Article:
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do rama save self wikihow, youtube gift greeting card charter company let nicely .. remove beroza pick apple defeat dragon repair necklace reduce aggression audience draw skellington root device knit pie choose sensor get remedy eat . clean nipple demonstrate respiration flirt class identify tendency use lame do. The Motor Mouth trope as used in popular culture. A character who speaks if not constantly then often so quickly that it's hard to make out individual words . A fan account noticed that the WikiHow guide for "How to become a Next article Wine, the Software That Helps You Run Windows Apps on Mac and Linux, Hits Version sprinkler; Strech and Bobbito; (sandy) alex g; Pie For Breakfast Deepest Dream Tour; flirting; teachers; Mr. Jimmy; Stephen Mojen.
Wrong color voucher and they dock you! That is your employee number. It will not be repeated! Last Action Hero when Lt. Dekker is yelling at Jack Slater in his office the second time.
Steam comes out of his ears. In the movie adaptation of HogfatherViolet the Tooth Fairy is played as this, chattering on and on through a gag until Teatime threatens unspeakable consequences if she doesn't shut up.
Carl Showalter from Fargo. Can't even pull off total silence.
See how you like it. Just total fricassee'n silence. Two can play at that game, smart guy. We'll just see how you like it.
One of Mark Wahlberg 's favorite acting moves; when his character is upset, angry, or scared, he starts to babble. Walter from His Girl Friday fast talks his way out of most problems and can get anyone to go along with anything.
Hildy punctuates an especially rapid rant with "Sold American! Wilhelm Burgdorf from Downfall. The way he talks and rants throughout the film became a subject of a joke among those who make Downfall parodies, which earned him the nickname "fast-ranting boozing Burgdorf".
Films like Green For Danger feature characters who rapidly bounce back and forth in conversations with one another, rattling off dialogue without ever stumbling over their words or having to pause for thought.
It never noticed by the other characters who often speak with equal velocity. You can tell when it starts: Jay in The View Askewniverse never shuts his trap, unlike his relatively quiet friend Bob.
In fact, some fans think that the reason Bob rarely talks is because Jay never lets him get a word in edgewise.
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Ferris Bueller's Day Off: Another John Hughes example occurs in Weird Science. When Wyatt's brother comes home and finds the house a total wreck, Wyatt desperately tries to explain what happened with a rapid-fire summation of all of the movie's plot up to that point, delivered as one long run-on sentence.
In Iron Man 2 Hammer babbles incessantly throughout most of his scenes; moreover, a lot of his impressive-sounding techno-jabber is pure bullshit.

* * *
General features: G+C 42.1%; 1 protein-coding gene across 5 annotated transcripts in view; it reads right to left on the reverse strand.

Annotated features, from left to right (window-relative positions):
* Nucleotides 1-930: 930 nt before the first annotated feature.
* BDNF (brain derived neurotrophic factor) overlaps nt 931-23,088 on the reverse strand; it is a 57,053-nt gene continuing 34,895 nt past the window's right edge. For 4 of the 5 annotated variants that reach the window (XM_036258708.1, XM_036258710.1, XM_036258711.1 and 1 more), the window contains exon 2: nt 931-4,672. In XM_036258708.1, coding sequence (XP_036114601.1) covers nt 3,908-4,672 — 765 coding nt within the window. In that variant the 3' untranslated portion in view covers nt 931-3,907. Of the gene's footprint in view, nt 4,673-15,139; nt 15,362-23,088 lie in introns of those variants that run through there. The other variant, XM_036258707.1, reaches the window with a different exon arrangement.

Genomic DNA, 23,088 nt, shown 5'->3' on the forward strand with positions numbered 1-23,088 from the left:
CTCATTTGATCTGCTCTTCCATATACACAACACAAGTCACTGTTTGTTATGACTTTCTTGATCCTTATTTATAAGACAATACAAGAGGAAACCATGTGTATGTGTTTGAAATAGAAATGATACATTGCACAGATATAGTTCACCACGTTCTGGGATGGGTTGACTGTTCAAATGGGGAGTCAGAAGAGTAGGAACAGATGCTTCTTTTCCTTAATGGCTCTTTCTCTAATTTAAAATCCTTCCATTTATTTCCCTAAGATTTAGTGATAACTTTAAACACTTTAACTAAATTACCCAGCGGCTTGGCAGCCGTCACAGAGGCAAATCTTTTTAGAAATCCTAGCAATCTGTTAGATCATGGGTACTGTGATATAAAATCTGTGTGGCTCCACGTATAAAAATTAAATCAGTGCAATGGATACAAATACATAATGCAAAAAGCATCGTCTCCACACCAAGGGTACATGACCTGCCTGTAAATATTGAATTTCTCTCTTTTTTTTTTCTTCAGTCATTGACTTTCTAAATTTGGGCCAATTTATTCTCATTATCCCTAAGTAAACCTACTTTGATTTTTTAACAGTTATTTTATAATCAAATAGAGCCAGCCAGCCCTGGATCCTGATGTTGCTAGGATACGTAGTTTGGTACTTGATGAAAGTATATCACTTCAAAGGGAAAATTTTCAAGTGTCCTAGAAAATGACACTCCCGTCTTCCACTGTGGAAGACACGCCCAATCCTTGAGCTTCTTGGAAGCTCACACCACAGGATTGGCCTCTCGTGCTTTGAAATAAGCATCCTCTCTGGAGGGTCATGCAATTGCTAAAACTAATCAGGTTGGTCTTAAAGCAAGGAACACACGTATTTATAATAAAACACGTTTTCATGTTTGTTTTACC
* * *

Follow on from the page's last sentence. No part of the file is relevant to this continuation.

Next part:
It's not entirely clear if it's a case of Obfuscating Stupidity or Hammer just being a schmooze who tries too hard. He's a foil to Tony, who also chatters, but usually has a point to everything he says, or to Vanko, who is highly intelligent but barely says anything. Vanko expressly calls him out on it during one of Hammer's angry rants, where Vanko's only response in unsubtitled Russian is "You talk too much.
In ShineDavid, from his teenage years but worse after he suffers his mental breakdown, speaks very fastly and disjointly. He's a Spanish revolutionary who constantly tries to rouse his comrades to raise arms against Franco, and during the short time he is onscreen, he literally never stops talking, extremely rapidly to boot.
It's implied he keeps this up for months before finally getting killed in his first battle. Stryker thinks it's his worst feature. Days of Future Past: Quicksilver talks as fast as he And good luck shutting him up. There's hardly a minute where the villain Frank Jim Belushi isn't running his mouth off. Ned from Groundhog Day. Phil doesn't have a chance to say anything until he gives Ned the advice to Talk to the Fist.
Andrew whenever he's supposed to be quiet in Monsters. Probably largely due to the ad-libbed nature of the movie. Appropriately enough for the character, as in his comic book appearances, Spider-Man is a big-league jabberer in his appearance in Captain America: Civil Warusing breaks in the action to casually chatter with his opponents and ask about their tech and abilities.
Iron Man and Falcon, at least, get annoyed very quickly with his commentary, but Cap himself is rather impressed that a teenager is able to carry on the way Spidey does while in the middle of an engagement. Everyone in The Treasure of the Sierra Madre is a fast talker, but Howard is the fastest talker of them all. While it doesn't come across nearly as well in the printed word, Betsy the Vampire Queen in the works of Mary Janice Davidson is a definite Motor Mouth.